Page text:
Brussels – Ahead of World AIDS Day on 1 December, ONE is calling on the European Union to maintain funding for lifesaving AIDS programmes as new research shows the world is off-track for achieving key targets for the year 2015.
UN-backed efforts to drastically reduce the rate of new infections amongst adolescents and adults as well as programmes targeting mother-child transmissions both need to be stepped up according to the ONE / DATA Report ‘The Beginning of the End? Tracking Global Commitments on AIDS’.
However the target of 15 million people on anti-retroviral treatments by 2015 is well within reach if current rates of treatment growth can be sustained and increased modestly, the report finds.
One of the biggest hurdles to overcome in meeting the 2015 challenge is funding, with the UN estimating that there is a $6 billion annual funding gap for AIDS programmes.
The European Union is currently negotiating its budget for 2014-2020. These negotiations represent a crucial opportunity for long-term and sustainable EU assistance for the fight against HIV/AIDS according to the report. In particular, the European Commission’s ability to robustly support the Global Fund to Fight AIDS, Tuberculosis and Malaria through the EU’s Development Cooperation Instrument and the European Development Fund will be dependent on the outcome of these negotiations. ONE is calling for the European Union to continue to pledge at least €100 million annually to the Global Fund and to ensure that all future spending on HIV/AIDS is geared towards reporting results on the ground.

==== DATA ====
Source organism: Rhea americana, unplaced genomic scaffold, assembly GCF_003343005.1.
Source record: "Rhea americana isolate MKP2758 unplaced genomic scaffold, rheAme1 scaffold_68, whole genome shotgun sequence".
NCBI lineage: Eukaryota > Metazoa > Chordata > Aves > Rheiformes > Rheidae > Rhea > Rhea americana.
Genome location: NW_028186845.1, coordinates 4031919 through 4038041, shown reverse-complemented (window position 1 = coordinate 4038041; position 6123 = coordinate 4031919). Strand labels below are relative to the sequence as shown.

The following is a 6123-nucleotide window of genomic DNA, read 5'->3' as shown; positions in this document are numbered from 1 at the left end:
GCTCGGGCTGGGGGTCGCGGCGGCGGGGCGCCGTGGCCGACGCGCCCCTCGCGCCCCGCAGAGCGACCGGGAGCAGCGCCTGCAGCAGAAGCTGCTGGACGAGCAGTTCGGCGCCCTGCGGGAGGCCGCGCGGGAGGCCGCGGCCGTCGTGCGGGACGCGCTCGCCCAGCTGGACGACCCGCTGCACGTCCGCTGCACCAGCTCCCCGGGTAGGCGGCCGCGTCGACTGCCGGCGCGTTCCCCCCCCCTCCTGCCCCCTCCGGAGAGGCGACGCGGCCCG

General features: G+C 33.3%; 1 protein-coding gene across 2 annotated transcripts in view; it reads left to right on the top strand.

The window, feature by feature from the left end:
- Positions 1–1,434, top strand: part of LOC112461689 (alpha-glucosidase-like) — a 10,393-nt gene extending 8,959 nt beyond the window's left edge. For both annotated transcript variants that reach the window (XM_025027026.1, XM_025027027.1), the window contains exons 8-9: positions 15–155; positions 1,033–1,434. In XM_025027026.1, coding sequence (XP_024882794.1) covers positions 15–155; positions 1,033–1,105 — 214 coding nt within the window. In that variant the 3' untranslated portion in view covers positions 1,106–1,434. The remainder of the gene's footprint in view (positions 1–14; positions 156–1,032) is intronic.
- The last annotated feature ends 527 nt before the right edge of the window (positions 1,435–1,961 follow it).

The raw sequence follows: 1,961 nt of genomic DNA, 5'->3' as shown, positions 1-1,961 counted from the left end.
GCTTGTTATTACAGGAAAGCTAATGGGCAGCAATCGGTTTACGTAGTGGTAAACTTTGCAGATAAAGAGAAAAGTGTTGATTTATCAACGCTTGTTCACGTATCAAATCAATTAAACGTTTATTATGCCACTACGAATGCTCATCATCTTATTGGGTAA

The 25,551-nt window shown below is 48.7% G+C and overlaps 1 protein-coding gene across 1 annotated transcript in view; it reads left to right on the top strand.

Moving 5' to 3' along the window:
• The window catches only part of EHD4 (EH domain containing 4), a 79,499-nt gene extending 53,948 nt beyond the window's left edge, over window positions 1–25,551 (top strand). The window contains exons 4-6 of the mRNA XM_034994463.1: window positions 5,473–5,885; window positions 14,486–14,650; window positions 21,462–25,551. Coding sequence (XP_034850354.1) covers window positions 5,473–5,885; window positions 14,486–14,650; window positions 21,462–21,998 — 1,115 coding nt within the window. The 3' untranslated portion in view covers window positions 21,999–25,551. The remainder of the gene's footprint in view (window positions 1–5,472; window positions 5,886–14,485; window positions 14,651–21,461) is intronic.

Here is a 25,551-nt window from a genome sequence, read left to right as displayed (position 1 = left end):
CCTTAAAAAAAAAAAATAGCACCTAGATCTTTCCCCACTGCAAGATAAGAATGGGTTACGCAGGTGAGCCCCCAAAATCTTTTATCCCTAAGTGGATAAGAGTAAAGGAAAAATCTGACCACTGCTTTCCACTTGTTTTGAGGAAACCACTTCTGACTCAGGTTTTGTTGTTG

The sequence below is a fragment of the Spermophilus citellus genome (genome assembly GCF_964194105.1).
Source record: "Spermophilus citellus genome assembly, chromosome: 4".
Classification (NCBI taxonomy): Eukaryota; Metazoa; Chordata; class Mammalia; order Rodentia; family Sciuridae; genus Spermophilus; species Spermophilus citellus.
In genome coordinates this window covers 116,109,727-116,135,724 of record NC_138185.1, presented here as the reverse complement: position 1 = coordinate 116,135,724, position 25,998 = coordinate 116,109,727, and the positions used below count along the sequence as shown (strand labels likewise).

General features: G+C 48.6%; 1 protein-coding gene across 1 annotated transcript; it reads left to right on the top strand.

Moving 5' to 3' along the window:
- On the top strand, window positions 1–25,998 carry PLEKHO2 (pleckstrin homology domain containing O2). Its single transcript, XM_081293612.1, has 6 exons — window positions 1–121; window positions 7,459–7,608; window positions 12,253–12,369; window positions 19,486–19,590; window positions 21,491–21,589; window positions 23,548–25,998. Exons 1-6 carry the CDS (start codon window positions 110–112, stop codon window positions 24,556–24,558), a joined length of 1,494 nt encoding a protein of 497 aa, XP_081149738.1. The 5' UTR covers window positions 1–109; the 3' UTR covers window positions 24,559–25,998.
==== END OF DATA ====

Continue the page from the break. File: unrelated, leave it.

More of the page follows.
Eloise Todd, Brussels director of ONE said:
“The EU has repeatedly promised to play its part in the fight to rid the world of AIDS. World AIDS Day is the moment for Commissioner Piebalgs to pledge continued long-term financial support for the Global Fund in 2013.
The negotiations over the next long term EU budget are a great opportunity to maintain support for the Global Fund as well as the AIDS programmes supported through EU assistance to national health systems. But now is also the time to seriously ramp up efforts to track the results of this spending.
HIV/AIDS is a priority across EU health programmes; if that strategy is delivering results, it should be applauded. But today we just don’t know - that must change. Without being able to properly track results it’s going to be much harder to get to the beginning of the end of AIDS by 2015.”
- The report can be downloaded from www.one.org/aidsreport
Notes to editors:
- ONE defines the ‘beginning of the end of AIDS’ as the time when the number of people newly added to antiretroviral treatment becomes equal to, and eventually surpasses, the number of people newly infected with HIV each year. There is a mixed picture on achieving the three key targets.
ONE is a global advocacy and campaigning organisation backed by more than 3 million people from around the world dedicated to fighting extreme poverty and preventable disease, particularly in Africa. For more information please visit www.ONE.org
For further information or to arrange an interview with Eloise Todd please contact Dudley Curtis on +32 485 379945 or email@example.com